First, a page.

This Map Will Change How You Think About Mustard

Critics of mustard often argue that it’s ineffective at improving the taste of hamburgers, hot dogs, or french fries. But this amazing map I found on the internet and carefully printed out reveals that there are wide variations in mustard preferences. The reason that mustard is viewed poorly isn’t that it tastes bad; it’s that people in the Midwest, apparently bitter about their long, dark winters, are screwing up the national average. For example, while twenty percent of people from most Southern states name mustard as their first condiment choice, only five percent of people from Illinois do.

The map’s creator, independent researcher and self-described data inventor Sean Brohaus, speculates that some Midwesterners are attracted to the blood-like color and off-putting sweetness of ketchup as a means to cope with their emotion-less, semi-human existence. And while there are pockets of enlightened humanity (Eau Claire, Wisconsin) even in the horrible living conditions of the Midwest—these are fake averages, after all—there are no such pockets in Alabama, which is just pocketless sweatpants. Furthermore, the experimental lifestyle and general open-mindedness of Michigan’s Uppies (“YOU-pees”), who enjoy yellow things, only mildly offsets the lifestyle of the apocalyptic underground mole-people of the state’s southern population, which has been damaged by exposure to Ohio. In other words, Detroit and Cleveland are sobering examples of humanity’s depravity.

Mustard Map

What will be interesting to see is whether this distribution of mustard awareness holds over time. Self-described big-data god Sean Brohaus, who apropos of nothing lives in Memphis, expects that next year’s survey, which he is already working on manipulating to escape close scrutiny, may be influenced by Big Ketchup’s move away from industrial ‘mater balls and high fructose corn syrup to more artisanal ingredients such as tomatoes and something they call “sucrosy maize juice.” Although small-batch producers have been experimenting for many years with intriguing new versions of what they annoyingly insist on calling “catsup,” most Americans were put off by all the beard hairs they found in them. The quality control procedures that industrial food manufacturers can bring to this wave of condimentary innovation may fundamentally shift preferences back towards where they have never left: giving more money to Theresa Heinz-Kerry.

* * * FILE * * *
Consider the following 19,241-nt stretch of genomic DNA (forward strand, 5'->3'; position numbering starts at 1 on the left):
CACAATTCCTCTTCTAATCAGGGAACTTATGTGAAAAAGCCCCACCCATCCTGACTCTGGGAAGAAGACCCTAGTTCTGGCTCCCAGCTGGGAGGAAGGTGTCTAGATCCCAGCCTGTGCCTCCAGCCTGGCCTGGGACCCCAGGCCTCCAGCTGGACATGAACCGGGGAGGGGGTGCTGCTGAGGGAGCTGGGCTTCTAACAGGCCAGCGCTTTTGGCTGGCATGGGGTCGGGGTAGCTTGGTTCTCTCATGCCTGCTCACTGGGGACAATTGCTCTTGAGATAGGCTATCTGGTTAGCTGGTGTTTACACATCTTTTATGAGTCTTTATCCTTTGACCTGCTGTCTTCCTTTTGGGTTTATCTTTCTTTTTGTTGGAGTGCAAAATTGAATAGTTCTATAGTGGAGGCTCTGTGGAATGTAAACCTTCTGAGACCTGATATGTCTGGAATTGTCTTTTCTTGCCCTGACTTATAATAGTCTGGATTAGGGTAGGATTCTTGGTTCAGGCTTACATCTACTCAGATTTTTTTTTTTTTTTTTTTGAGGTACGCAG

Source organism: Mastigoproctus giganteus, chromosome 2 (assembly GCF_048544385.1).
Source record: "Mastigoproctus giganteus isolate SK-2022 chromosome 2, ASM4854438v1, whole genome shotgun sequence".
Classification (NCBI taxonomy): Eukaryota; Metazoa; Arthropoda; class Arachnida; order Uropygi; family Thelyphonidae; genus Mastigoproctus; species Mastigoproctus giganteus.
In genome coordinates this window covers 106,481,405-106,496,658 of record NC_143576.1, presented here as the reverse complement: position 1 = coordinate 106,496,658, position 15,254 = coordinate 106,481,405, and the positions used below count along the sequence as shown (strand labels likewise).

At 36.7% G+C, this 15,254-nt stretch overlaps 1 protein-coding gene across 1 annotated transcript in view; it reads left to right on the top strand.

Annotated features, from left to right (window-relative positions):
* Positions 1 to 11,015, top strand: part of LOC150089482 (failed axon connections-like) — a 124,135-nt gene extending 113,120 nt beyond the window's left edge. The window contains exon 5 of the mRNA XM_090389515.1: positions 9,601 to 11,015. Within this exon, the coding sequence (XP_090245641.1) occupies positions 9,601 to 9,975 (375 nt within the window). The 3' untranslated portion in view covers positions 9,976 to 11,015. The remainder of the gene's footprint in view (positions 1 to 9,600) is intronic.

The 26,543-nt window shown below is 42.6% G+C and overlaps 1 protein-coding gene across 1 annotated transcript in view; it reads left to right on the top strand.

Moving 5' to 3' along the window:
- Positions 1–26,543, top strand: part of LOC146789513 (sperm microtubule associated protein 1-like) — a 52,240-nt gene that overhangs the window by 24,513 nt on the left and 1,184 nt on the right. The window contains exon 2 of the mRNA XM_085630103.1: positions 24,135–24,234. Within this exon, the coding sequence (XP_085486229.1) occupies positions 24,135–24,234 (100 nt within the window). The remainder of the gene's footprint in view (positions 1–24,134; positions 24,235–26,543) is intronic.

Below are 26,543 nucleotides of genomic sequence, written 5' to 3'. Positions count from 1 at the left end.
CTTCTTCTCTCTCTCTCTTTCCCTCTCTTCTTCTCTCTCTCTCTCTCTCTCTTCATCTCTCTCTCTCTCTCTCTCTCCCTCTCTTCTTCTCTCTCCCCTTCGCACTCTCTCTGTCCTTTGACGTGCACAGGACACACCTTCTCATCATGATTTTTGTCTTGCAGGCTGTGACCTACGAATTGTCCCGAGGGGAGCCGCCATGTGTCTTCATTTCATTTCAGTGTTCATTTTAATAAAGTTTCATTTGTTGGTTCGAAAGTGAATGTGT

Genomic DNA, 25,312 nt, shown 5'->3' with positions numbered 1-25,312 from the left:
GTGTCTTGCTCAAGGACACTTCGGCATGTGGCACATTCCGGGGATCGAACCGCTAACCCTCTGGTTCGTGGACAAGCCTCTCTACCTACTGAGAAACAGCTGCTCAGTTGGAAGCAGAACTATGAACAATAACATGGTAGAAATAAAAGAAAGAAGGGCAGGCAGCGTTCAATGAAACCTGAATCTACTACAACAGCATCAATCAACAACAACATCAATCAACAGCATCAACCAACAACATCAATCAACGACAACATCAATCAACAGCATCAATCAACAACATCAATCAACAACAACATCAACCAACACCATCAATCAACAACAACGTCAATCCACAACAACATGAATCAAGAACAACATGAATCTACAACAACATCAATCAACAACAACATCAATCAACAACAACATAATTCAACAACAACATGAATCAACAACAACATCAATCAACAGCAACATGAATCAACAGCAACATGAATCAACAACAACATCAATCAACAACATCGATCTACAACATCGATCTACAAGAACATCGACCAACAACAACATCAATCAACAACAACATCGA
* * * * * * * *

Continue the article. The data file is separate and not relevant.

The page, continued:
However, the mustard community has not been sitting still. The High Mustard Council’s national advertising campaign smartly notes that ketchup originated as a disgusting form of “pickled fish brine” and that mustard seeds were cited by Jesus Christ Our Savior Himself. Their striking visuals bring home the subtle message that ketchup is a squeezable variety of Satan. Sean Brohaus, whose parents immigrated from Mexico and for some reason gave him an strange Irish-German name combination, points out that the Council’s efforts may be effective against the red devil, but only tangentially impugns salsa, the disgusting, chunky Mexican ketchup.

The salsa threat is evident in the fact that a large proportion of counties in the southwest appear to prefer eating semi-digested tomato gorge over its fully pre-digested tomato brine cousin. Without significant funds being given to self-described data hacks such as himself, Brohaus warns that this immigrant threat to long-standing American preferences could disrupt years of careful conditioning to think of all palish people as basically white and deserving of a place at the Memphis Area Country Club. It would be better, he claims in an eerily practiced voice, if ketchup and mustard combined forces and made a bittersweet, dirty-orange-colored combination called “mustchup.” Then maybe folks in Memphis would think of him as fully American, which he quickly corrects to “think of it as fully American. Think of mustard. Mustard is American. That’s what I meant.”

So while the scale of this map is off because it makes Alaska look like it has a really small penis, it is a great starting point for a conversation about the cultural differences that are embedded in regional taste preferences. In the future, Sean Brohaus’s self-described intuitive analytics group envisions creating more insightful misrepresentations of the U.S. culinary landscape. One question has been bothering him for some time, and he says he almost has the data ready to be mapped and believable to answer it: why is Memphis barbeque so obviously superior to the dreck that is produced elsewhere? The answer, he suspects to confirm, is that people elsewhere don’t use ethnic food as a way to assert a fully formed, supposedly stable sense of identity.

That, or they may not even be people.

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